Our shared fear of telephone calls
Not that long ago I would never have told you this, but today I can put it in print without shame thanks to a Twitter conversation I was a part of.
It was a series of frank, often moving, admissions from people who had originally come together over a shared love of football.
The exchange spanned 80 tweets and about three hours and I wept throughout. It was draining and embarrassing (I was at work at the time). But it was also cathartic. I had no idea other people loathed and dreaded phone conversations as much as I did, let alone apparently well-adjusted people who swore with consummate ease and were capable of making regular amusing observations on all manner of non-nerd subjects.
The telephone has always been an untrustworthy intermediary masquerading as an inanimate conduit. It is a great manipulator, playing both parties off against one another at every opportunity.
“He thinks you sound like a bogan,” it whispers. “Round your vowels.”
“Yes, that was a hint of boredom,” it assures you. “Speak faster and conclude the conversation quickly.”
“I think he did hang up on you,” it confides, with faux outrage. “And before he did… I dunno… the line sort of broke up a bit – couldn’t tell you why – but I think what he was getting at was that your work is sub-standard and he has little respect for you as a professional or a person.”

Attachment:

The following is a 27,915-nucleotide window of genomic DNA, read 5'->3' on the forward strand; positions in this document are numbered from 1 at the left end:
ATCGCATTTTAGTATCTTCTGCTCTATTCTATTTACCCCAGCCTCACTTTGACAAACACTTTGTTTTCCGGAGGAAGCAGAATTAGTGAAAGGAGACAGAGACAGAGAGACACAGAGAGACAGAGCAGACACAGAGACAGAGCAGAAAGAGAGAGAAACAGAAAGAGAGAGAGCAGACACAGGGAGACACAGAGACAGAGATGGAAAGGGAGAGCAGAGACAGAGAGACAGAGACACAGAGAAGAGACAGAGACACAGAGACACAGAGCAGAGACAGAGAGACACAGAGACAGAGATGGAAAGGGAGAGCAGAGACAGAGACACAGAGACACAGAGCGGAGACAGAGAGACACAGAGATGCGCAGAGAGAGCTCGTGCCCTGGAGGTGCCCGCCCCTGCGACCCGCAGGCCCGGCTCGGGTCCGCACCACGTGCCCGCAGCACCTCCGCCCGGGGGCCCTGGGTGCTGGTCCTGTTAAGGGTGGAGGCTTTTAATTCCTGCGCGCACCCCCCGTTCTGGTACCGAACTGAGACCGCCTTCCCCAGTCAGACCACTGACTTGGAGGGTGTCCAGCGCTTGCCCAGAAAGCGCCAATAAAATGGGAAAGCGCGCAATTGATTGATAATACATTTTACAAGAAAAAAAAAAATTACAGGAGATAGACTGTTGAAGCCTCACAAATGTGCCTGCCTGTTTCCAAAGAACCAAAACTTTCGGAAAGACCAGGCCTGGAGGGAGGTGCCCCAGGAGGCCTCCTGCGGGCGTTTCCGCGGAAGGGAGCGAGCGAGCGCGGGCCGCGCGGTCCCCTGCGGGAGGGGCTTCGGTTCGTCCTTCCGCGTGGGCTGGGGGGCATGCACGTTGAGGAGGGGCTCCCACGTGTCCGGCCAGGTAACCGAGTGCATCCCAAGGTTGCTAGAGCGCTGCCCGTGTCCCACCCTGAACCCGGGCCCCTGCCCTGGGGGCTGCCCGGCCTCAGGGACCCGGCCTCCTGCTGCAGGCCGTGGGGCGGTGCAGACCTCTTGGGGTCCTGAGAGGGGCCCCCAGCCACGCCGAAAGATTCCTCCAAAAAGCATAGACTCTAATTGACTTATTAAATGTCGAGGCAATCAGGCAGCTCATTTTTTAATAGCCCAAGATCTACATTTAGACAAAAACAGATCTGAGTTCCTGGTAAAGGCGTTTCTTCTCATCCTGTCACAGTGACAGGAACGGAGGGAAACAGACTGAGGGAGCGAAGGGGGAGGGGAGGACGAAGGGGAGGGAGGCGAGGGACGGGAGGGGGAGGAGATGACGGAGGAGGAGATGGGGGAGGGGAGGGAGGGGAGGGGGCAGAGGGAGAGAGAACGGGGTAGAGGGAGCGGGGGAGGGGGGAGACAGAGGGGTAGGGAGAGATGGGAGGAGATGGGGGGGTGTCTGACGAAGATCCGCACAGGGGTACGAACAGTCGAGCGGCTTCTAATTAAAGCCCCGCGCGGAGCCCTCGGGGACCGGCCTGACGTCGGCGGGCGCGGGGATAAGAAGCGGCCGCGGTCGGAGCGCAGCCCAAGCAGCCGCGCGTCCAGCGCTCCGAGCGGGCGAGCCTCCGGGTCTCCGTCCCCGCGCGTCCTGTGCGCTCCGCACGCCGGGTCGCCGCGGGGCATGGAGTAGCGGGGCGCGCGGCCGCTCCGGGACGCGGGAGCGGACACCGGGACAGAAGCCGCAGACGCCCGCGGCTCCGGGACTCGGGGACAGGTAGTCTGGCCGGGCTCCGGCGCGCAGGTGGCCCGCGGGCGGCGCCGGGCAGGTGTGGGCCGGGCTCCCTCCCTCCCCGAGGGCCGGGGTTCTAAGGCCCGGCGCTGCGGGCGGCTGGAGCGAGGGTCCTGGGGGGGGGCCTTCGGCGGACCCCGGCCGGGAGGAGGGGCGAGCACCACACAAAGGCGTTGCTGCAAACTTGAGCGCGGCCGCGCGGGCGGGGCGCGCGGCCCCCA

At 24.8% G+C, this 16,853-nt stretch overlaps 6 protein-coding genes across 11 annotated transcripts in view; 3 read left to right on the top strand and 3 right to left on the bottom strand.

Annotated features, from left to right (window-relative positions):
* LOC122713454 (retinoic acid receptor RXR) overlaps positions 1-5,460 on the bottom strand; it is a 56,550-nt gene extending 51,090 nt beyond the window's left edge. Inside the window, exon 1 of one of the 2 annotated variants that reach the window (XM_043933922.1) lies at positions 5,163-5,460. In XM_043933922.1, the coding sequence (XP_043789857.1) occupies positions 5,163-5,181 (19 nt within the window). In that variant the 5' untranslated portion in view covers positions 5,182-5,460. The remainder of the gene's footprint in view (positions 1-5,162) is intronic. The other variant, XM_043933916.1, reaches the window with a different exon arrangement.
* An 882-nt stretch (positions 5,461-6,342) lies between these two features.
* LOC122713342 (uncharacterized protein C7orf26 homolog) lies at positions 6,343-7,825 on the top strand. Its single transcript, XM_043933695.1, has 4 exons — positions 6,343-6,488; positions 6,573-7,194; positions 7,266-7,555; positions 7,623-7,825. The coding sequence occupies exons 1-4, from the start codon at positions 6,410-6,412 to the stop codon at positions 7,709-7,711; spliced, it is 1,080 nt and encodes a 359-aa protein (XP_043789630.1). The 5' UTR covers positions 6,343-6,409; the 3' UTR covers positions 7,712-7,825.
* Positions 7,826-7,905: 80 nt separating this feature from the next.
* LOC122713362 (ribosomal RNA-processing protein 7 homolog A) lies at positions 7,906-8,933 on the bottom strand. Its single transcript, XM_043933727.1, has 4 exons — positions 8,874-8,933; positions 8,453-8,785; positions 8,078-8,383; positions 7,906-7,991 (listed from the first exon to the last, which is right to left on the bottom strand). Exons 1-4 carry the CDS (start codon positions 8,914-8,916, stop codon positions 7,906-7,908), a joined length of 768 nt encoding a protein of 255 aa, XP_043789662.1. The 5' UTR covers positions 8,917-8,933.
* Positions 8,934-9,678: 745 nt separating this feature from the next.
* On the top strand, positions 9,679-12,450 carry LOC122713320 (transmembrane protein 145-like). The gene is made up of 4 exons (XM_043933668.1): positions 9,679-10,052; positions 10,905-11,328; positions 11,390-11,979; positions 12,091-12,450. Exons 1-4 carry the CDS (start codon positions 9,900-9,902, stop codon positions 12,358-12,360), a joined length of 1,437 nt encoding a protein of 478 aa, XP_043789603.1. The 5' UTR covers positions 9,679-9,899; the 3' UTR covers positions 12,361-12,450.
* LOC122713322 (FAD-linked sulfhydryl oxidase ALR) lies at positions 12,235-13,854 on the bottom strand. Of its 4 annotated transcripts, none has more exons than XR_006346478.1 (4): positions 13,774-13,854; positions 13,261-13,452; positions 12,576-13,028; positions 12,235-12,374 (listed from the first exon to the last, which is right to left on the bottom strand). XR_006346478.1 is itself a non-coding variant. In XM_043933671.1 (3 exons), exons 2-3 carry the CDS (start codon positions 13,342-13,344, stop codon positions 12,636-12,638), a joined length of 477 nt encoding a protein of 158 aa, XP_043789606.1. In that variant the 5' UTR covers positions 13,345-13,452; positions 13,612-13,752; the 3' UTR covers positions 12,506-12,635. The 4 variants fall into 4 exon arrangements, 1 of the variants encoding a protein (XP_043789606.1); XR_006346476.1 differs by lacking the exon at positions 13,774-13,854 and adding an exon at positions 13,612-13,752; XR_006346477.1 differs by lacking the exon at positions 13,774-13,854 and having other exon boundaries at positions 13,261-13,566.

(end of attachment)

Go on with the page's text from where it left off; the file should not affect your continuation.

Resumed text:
It is a distortive influence that daily affects our relationships, our food orders and our careers. And yet despite its arcane power, the telephone is a distinctly limited piece of technology.
Ask the phone whether Dennis from Finance did (as he so vehemently claims) tell you last week not to worry about that incredibly important thing that’s now blown up and caused you great professional angst and the phone will shrug nonchalantly and ask: “What am I? Email?”
We should release ourselves from the telephone’s malign grip and embrace our shared telephonophobia – that’s a real thing, by the way.
Let the phone ring out.
Jonathan Rivett hasn’t answered his phone since 1995.
An edited version of this article first appeared in the MyCareer section of The Age and Sydney Morning Herald.
You can read Benign to Five in those papers every Saturday, and if you miss it, you can look it up online in the BusinessDay section of The Age, the Sydney Morning Herald, The Canberra Times, WAToday and Brisbane Times. (I now wankishly call myself a “syndicated columnist” on my CV.)